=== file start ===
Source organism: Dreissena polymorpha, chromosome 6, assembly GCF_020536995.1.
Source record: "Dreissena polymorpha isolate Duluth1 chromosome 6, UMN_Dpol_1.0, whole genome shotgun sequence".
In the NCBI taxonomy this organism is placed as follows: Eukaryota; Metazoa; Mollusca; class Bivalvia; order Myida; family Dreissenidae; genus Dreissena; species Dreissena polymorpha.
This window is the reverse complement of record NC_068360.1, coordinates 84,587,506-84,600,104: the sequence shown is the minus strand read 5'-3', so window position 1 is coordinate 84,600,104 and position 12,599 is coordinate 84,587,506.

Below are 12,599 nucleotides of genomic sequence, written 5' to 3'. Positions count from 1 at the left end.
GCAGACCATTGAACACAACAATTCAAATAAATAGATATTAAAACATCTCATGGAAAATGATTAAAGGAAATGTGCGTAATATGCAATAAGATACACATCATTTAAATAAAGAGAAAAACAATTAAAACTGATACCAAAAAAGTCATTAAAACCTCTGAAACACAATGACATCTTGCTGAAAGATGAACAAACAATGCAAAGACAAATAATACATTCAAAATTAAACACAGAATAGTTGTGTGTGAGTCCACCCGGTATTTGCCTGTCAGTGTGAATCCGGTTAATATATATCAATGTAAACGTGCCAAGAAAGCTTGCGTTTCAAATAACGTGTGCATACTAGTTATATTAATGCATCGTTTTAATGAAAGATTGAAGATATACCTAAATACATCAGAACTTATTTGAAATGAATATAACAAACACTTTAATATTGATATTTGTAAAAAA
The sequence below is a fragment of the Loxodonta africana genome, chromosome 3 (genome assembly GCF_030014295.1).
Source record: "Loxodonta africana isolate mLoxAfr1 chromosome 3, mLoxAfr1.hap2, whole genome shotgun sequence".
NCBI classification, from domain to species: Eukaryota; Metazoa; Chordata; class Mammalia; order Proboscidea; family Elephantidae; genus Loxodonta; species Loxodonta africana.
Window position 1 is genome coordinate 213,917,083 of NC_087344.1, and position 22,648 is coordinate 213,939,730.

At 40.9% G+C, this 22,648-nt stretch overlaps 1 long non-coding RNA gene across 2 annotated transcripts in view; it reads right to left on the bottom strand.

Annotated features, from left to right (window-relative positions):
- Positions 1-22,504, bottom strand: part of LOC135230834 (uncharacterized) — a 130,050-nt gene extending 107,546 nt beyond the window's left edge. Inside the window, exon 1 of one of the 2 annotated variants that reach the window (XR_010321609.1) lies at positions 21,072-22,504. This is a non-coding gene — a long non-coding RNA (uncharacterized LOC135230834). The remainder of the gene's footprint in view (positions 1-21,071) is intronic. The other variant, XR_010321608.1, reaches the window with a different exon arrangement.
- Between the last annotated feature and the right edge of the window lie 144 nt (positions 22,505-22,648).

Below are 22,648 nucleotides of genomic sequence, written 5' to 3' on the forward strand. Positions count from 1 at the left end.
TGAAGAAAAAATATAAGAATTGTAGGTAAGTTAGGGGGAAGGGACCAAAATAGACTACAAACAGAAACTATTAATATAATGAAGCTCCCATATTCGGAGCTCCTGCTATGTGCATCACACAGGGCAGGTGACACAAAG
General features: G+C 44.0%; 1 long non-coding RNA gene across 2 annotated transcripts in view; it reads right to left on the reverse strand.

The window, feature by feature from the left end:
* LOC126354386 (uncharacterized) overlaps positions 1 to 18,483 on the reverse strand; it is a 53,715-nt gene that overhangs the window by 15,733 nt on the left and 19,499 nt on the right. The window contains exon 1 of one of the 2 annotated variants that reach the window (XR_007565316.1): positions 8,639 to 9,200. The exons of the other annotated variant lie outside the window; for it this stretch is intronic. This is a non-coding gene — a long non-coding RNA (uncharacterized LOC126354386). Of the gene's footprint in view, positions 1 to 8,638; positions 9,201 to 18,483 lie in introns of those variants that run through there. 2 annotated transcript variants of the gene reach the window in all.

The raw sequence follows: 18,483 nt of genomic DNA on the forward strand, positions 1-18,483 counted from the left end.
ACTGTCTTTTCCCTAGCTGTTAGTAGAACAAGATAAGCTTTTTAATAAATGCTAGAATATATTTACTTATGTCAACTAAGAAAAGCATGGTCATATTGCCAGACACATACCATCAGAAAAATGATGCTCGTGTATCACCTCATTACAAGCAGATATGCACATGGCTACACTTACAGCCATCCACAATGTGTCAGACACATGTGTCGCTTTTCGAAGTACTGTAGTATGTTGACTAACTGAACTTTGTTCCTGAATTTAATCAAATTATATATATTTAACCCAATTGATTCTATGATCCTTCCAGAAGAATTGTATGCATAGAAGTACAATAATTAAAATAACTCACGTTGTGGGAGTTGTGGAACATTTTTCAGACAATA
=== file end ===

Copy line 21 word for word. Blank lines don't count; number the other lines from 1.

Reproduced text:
ACTGTCTTTTCCCTAGCTGTTAGTAGAACAAGATAAGCTTTTTAATAAATGCTAGAATATATTTACTTATGTCAACTAAGAAAAGCATGGTCATATTGCCAGACACATACCATCAGAAAAATGATGCTCGTGTATCACCTCATTACAAGCAGATATGCACATGGCTACACTTACAGCCATCCACAATGTGTCAGACACATGTGTCGCTTTTCGAAGTACTGTAGTATGTTGACTAACTGAACTTTGTTCCTGAATTTAATCAAATTATATATATTTAACCCAATTGATTCTATGATCCTTCCAGAAGAATTGTATGCATAGAAGTACAATAATTAAAATAACTCACGTTGTGGGAGTTGTGGAACATTTTTCAGACAATA